The Holland Tunnel: A Landmark Feat of Innovation

On November 13, 1927, the Holland Tunnel, the longest underwater tunnel of its kind in the world at the time, opened to public traffic. The tunnel connects Jersey City and Manhattan and supports the crossing of over 30 million vehicles every year.

The Holland Tunnel was commissioned in 1920 by the New Jersey Interstate Bridge and Tunnel Commission and the New York State Bridge and Tunnel Commission. They hired engineer Clifford M. Holland as chief engineer on the project. He had previously worked as a tunnel engineer on the construction of the first New York subway and therefore was an excellent candidate for the job. Holland dedicated himself to the problems faced by building an underwater tunnel that was so long. In fact, he was so dedicated, the media referred to him as “the Head Mole.” The team began by pushing cylindrical steel pieces into the river’s bottom starting at each shore and meeting in the middle. Shortly after this achievement in 1924, Holland passed away.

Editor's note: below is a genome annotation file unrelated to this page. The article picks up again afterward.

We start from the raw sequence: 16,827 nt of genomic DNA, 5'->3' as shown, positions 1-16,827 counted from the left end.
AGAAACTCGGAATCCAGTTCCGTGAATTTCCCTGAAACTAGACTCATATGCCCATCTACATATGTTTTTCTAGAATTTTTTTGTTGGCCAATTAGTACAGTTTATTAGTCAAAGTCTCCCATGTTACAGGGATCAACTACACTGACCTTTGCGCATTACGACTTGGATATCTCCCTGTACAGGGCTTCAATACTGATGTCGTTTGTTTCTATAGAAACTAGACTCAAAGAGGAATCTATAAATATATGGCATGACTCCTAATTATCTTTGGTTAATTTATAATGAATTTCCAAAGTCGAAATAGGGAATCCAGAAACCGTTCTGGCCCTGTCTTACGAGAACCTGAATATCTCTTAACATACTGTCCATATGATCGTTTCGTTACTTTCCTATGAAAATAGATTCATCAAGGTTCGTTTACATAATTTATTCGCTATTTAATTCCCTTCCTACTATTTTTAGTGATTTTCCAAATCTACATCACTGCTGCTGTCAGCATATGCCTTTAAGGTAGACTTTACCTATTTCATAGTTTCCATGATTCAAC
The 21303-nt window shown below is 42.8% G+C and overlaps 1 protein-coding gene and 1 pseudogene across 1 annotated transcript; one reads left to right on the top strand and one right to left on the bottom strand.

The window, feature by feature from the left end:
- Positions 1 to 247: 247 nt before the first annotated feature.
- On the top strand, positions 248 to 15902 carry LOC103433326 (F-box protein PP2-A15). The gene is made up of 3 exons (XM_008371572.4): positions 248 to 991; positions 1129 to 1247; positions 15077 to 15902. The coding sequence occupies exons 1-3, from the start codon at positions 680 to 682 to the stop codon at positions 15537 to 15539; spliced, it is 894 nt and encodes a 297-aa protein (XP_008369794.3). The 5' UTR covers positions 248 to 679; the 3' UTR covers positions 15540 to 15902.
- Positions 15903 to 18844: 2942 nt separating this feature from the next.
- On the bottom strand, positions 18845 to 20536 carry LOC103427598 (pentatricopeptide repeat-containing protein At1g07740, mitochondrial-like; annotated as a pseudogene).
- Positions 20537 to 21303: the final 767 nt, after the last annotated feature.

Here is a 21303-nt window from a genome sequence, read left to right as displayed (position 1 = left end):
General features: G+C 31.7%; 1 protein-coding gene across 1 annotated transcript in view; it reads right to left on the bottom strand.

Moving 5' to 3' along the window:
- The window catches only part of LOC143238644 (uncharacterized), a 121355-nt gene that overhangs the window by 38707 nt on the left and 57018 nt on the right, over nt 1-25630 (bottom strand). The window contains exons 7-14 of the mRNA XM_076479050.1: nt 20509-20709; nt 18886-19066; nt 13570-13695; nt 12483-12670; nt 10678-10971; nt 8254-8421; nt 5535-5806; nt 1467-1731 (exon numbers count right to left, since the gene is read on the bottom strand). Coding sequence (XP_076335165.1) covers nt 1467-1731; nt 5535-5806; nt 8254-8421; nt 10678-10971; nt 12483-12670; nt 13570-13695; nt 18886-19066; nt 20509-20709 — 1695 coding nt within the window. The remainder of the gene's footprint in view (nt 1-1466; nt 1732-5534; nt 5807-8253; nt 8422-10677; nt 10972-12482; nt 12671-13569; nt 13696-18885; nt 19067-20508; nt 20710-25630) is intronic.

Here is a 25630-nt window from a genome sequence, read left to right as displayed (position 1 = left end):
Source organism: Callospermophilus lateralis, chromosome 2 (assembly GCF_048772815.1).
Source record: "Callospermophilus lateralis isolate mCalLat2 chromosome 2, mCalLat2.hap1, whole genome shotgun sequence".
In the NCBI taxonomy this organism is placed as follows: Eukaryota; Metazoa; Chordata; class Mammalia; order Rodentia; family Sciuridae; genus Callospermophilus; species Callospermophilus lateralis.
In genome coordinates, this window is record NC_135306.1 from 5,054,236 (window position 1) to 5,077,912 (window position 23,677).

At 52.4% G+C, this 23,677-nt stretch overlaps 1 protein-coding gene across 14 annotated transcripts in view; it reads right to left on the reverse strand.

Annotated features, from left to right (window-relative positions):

Strangely enough, the second engineer to be assigned to the project, Milton Freeman, passed after only five months of working on the project. It was the third engineer, Ole Singstad, who solved the most significant problem of this long tunnel: ventilation. He installed an automatic ventilation system by building two ventilation towers on each side of the river. They housed 84 fans that could refresh the air every 90 seconds, keeping the travelers safe from any fumes inside. This innovation was the first of its kind in the world and an inspiration for many underwater vehicular tunnels afterward.

The design of this indispensable method of transportation was such an important step in the development of tunnel design that in the 1980s, the bridge was named a National Historic Civil and Engineering Landmark.

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